(AP) — Topeka farmers and food processors are giving a state agricultural marketing program positive reviews one year after it was revamped to reach more people online. Lenny Meier, who sells a mix of produce from his own farm and out-of-state vegetables at Meier's Market, said he has seen new customers who found the store through the Land of Kansas site. "Obviously if that happens, it's working," he said. "We get a lot of people from out of town and we get a lot of locals too."
Meier said he has participated in From the Land of Kansas since it launched in 1988. At that time, it mostly involved word-of-mouth marketing, ads in print publications and signage for participating businesses. Now, it focuses more on online marketing, which is helpful in reaching new customers, he said. "Your older customers are established. They're going to come," he said. "The people that you're trying to attract are your younger customers." The website launched in August and now lists all member companies, said Stacy Mayo, director of From the Land of Kansas.
Staff are now working on launching an online store where people who live farther away can order Kansas products, she said. "It's a great opportunity for those smaller companies that may not have a URL," she said.
From the Land of Kansas debuted under the Kansas Department of Agriculture, but moved to the Department of Commerce in 2005, where it was rebranded as Simply Kansas. It returned to KDA in 2011. A team reviewed and redeveloped Simply Kansas for almost two years, relaunching under its original name in April 2013. The program offers marketing and business development help to Kansas businesses with ties to food and agriculture.
Some people still are confused about what From the Land of Kansas means, Mayo said, but the Department of Agriculture is working on outreach to build awareness. Hopefully, the logo featuring an image of wheat (and a modified logo for gluten-free products) will be a signal for people interested in local foods, she said. People are getting more conscious about how healthy the foods they eat are and want to know where their vegetables come from, so even chain grocery stores are promoting their local offerings, Meier said. From the Land of Kansas gives small farmers and food sellers a chance to reach people who want to know more about their food, he said.
"They want to know where it comes from and what's been sprayed on it," he said.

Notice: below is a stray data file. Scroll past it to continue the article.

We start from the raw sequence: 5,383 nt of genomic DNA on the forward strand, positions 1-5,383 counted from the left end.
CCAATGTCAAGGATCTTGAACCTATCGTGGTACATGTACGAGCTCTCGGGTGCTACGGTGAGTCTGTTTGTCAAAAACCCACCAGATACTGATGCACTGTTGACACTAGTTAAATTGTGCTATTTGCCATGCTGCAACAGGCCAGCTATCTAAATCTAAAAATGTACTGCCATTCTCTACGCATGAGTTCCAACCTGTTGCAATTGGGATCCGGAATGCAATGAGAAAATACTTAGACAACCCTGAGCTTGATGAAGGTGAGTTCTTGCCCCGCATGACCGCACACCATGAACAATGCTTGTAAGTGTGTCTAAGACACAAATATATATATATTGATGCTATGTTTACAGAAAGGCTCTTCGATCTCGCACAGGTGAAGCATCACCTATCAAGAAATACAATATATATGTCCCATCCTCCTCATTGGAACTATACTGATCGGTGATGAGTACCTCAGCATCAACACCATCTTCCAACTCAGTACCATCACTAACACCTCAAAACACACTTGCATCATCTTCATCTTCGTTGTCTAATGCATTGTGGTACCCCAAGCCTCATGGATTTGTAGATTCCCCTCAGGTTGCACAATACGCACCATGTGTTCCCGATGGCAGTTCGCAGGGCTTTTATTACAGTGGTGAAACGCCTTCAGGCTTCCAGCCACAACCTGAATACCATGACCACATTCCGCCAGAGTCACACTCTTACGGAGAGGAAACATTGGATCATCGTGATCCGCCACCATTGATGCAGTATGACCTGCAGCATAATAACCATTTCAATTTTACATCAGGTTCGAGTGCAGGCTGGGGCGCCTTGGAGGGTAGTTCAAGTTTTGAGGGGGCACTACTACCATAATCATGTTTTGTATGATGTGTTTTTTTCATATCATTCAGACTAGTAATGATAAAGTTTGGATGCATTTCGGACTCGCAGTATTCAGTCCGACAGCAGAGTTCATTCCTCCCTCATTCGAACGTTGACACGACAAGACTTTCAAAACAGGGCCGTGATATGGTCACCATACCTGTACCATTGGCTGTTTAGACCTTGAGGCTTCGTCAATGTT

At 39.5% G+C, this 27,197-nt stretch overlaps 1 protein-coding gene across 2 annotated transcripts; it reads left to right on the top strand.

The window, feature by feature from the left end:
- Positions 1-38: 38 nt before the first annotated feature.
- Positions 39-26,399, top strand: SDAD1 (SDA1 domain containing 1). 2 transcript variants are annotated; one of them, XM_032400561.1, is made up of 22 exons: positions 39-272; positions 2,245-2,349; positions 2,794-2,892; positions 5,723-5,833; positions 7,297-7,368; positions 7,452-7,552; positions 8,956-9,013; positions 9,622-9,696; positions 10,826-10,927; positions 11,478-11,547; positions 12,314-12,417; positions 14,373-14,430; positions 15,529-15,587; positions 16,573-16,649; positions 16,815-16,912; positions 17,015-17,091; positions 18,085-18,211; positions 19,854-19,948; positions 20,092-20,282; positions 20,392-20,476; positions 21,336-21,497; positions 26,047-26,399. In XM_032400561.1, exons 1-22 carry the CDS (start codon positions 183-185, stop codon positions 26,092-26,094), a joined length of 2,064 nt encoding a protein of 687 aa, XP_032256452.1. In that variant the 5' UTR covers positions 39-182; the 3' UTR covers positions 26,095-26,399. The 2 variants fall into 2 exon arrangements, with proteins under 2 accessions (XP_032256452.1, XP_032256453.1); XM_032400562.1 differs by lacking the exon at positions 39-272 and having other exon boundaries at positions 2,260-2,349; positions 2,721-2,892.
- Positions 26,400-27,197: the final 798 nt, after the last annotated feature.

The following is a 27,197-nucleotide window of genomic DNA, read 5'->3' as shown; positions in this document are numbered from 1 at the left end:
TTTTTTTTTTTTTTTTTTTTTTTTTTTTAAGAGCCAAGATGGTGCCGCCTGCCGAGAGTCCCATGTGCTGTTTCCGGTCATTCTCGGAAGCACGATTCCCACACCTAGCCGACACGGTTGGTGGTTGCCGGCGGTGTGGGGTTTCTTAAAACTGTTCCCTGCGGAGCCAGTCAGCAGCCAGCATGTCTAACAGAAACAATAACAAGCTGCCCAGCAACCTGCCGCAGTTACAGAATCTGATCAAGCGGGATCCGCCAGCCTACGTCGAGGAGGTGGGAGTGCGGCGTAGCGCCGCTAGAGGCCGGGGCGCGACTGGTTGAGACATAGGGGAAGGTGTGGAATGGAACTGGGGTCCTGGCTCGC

To be eligible, farmers and ranchers must grow or produce 100 percent of their product in Kansas, and "value-added agriculture" has to buy all of its raw material from Kansas and do all processing here. That could include crafts like carving with Kansas wood or candles made from Kansas soybeans, Mayo said. Manufacturers, which can include agriculture-related products ranging from snacks to farm equipment, have to do all of their processing in Kansas, but don't have to buy all of their materials here. Restaurants that are based in Kansas or serve one or more foods primarily from Kansas also can join, as can agritourism operations.
"We wanted to make sure everything was agriculture-based," Mayo said.
The program has five levels of service. Level 1 is free, and gives the member the right to list contact information, to be featured in one product category on the website, to receive the members-only newsletter and to sell items on the website. The highest level, Level 5, costs $2,000, and includes other benefits, such as the right to participate in the Kansas pavilion in international food shows, to be featured in photos and videos on the website, and to get an annual product labeling and shelf life test from Kansas State University. The program uses $100,000 from the state's Market Development Fund for now, Mayo said, but it was designed to become self-sustaining from memberships, sponsorships and other sales.
Changes to the program included reviving the From the Land of Kansas trade show, but with a new emphasis on selling to stores or buyers who then resell it, Mayo said. The program also offers help to new business owners. Williams said they are participating in the top level of the program, and she was involved with the process to redo the marketing program last year. She said she thought the program was better for focusing on agricultural products from Kansas, instead of the broader Simply Kansas program.
"It goes back more to the roots of Kansas products," she said.